Monitor.Enter(dataLock);                                                        // block until we get access

try {                                                                           // real quick get the next message in our queue

if (messageQueue[0]) {                                                      // console.log('found ' + messageQueue[1])

next = messageQueue[0];

}
}
finally {

Monitor.Exit(dataLock);                                                     // let go before we go across the internet so that our producer can keep producing while we are gone

}

if (next) {                                                                     // dont bother if our queue failed to produce a 'next' array

try {

comm.sendMessage(next[1]);                                              // off we go... weeeeeee! (sendMessage is a blocking call across tcp/ip)

}
catch(e) {

console.log('timeout');                                                 // the only exception thrown by sendMessage is 'Transmission Timed Out'

}

Monitor.Enter(dataLock);                                                // block until we get access

try {

Monitor.Enter(receivedLock);                                        // block until we get access

try {

messageQueue.shift();                                           // console.log(messageQueue.length)

if (messageQueue.length>0)

}
finally {

}
}
finally {

Monitor.Exit(dataLock);
}
}
else {                                                                      // the comm threw a timeout error

createThread = true;                                                    // replace the thread we lost, or else if the server hangs enough to reduce thread count to 0, the component will lose the ability to create new ones

console.log('ruh roh');                                                 // right now we do nothing. the message that timed out will try again at our next iteration.
// maybe later we can set the received message to 'request failed' and allow the calling application decide if it wants to try again.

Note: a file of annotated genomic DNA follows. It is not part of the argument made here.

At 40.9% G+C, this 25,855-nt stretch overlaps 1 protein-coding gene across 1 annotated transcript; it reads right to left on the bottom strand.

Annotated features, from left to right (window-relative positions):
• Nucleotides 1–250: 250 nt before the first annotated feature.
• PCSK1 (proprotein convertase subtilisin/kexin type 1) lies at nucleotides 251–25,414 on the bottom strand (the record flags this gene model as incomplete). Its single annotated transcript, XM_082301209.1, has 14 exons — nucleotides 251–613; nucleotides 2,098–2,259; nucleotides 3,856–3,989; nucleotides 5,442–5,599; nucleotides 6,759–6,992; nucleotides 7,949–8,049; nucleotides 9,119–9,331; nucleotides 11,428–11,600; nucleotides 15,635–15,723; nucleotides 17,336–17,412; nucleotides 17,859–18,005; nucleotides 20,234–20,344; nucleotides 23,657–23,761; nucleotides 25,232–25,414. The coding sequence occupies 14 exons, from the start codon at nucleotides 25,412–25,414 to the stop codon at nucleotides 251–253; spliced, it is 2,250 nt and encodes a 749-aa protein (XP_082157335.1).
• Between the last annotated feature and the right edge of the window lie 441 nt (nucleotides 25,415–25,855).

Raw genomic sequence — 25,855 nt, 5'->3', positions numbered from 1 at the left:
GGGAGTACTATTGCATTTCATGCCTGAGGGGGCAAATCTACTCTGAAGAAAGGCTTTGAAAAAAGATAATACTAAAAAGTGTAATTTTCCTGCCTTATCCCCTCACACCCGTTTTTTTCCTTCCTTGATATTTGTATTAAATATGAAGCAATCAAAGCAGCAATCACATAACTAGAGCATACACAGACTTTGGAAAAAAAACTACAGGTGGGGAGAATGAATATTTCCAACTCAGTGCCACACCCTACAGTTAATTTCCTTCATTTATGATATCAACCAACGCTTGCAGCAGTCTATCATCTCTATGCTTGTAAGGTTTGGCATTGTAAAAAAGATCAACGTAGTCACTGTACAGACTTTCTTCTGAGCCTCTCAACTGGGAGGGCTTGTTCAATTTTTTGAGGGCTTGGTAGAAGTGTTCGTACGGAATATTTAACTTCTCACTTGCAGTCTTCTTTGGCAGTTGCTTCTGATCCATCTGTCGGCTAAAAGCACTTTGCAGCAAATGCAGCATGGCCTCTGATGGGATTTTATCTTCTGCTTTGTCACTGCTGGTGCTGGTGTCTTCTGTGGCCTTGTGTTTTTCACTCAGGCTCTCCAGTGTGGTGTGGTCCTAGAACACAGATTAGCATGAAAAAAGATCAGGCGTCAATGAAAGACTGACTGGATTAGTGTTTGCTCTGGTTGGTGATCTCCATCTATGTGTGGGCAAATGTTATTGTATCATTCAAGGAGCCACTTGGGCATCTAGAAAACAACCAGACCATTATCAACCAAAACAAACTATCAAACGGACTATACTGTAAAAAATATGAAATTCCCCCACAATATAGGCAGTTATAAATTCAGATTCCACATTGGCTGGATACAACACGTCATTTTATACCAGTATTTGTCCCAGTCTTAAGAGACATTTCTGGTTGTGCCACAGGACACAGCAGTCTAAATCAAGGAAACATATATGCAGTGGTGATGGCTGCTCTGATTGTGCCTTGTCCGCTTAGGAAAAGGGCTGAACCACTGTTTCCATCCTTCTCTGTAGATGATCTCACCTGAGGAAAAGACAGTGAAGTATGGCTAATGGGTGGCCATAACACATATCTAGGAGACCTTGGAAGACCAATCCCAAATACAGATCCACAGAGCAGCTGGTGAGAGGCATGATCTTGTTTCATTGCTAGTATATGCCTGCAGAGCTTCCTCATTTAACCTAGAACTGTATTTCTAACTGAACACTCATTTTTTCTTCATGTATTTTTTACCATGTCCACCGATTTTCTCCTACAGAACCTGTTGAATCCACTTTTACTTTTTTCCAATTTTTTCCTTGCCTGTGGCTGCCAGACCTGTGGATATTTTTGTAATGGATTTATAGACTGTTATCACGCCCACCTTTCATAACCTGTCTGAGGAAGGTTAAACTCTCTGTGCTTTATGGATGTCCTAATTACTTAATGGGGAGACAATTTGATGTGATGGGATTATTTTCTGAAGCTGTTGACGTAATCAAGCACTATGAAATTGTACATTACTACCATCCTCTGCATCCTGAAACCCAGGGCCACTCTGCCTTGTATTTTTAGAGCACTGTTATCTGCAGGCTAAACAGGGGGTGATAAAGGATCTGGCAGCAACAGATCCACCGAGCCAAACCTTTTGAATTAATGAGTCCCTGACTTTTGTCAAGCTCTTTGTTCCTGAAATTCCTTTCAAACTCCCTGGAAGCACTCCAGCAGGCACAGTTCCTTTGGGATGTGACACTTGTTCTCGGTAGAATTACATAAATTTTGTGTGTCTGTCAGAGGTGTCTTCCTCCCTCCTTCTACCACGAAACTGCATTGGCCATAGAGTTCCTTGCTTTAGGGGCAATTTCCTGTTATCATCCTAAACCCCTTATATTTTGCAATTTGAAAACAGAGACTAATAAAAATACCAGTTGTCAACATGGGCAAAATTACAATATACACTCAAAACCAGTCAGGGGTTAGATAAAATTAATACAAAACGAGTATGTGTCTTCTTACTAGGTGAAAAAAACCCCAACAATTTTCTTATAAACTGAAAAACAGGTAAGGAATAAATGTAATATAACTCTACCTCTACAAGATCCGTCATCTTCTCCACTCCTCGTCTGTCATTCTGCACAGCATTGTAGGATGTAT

}
}
}
finally {

Monitor.Exit(connectionLock);
}

consume.IsBackground = true;
consume.Start();
}
}
}
}

• Welcome to Code Review! Verbose indeed, but I guess there can never really be too much context given ;) I hope you enjoy the ride, feel free to browse around while waiting for an answer, and spend some votes too, once you unlock that privilege! May 30 '14 at 22:04
• @blaze4218 is this C#? If it is, consider replacing the .net tag with C#. I think it would get more attention. Jun 2 '14 at 17:17
• Thank you for you insight ckuhn203. Regarding your comment "is this C#?" - no, as I wrote above: This is JScript compiled to .NET with the JSC compiler. The syntax is similar to C# and as such I was hoping that it would be recognizable to a wider range of coders. JScript is an implementation of ECMAScript, and that is why I chose the tags I chose. Jun 2 '14 at 19:37
• In general, on Code Review, an upvote on your question means... you have a well structured question, your layout is good, the background information is good, and the people reading the question felt you had put effort in to your code, and the question. It only has a loose correlation to whether your code is actually good or not. I.e. a highly voted question means you asked the question well, not necessarily that the code in the question is good. Jun 3 '14 at 16:48
• It has been previously speculated that the more upvotes a question has, the worse the code is. I don't think any conclusion can be drawn about the code quality from the number of upvotes a question has though. For comparison see this question and this question. Ultimately, the answers will tell you about the code quality, not the votes on the question. Jun 3 '14 at 16:53

Don't right align your comments that way. It makes it near impossible to read the code and the comment at the same time. They're useless out there. I personally don't mind end of line comments, but right aligned... no. Others may disagree with me though.

To clarify, this is hard to read:

delete receivedMessage[id];                                             // we are finished with this information.


delete receivedMessage[id];  // we are finished with this information.


You seem to use whitespace inconsistently.

        if (Monitor.IsEntered(connectionLock)) {

try {
connected = isConnected;
}
finally {

Monitor.Exit(connectionLock);

}

}


Personally, I would remove some of it. You don't have to, but be consistent.

queryMessage seems a little ambiguous. Consider how you could give it a better name. There's also an empty Else statement. What happens to your function if it follows this path? If it's important to take an action, take that action; otherwise, remove it.

In connectThread you have some hardcoded values. Consider using constants.

There is a 32 line comment just inside your consumeMessage function. If you need 32 lines of comment to explain yourself, there's a smell and you're doing something wrong. Can you more simply explain yourself, or is there actually a smell?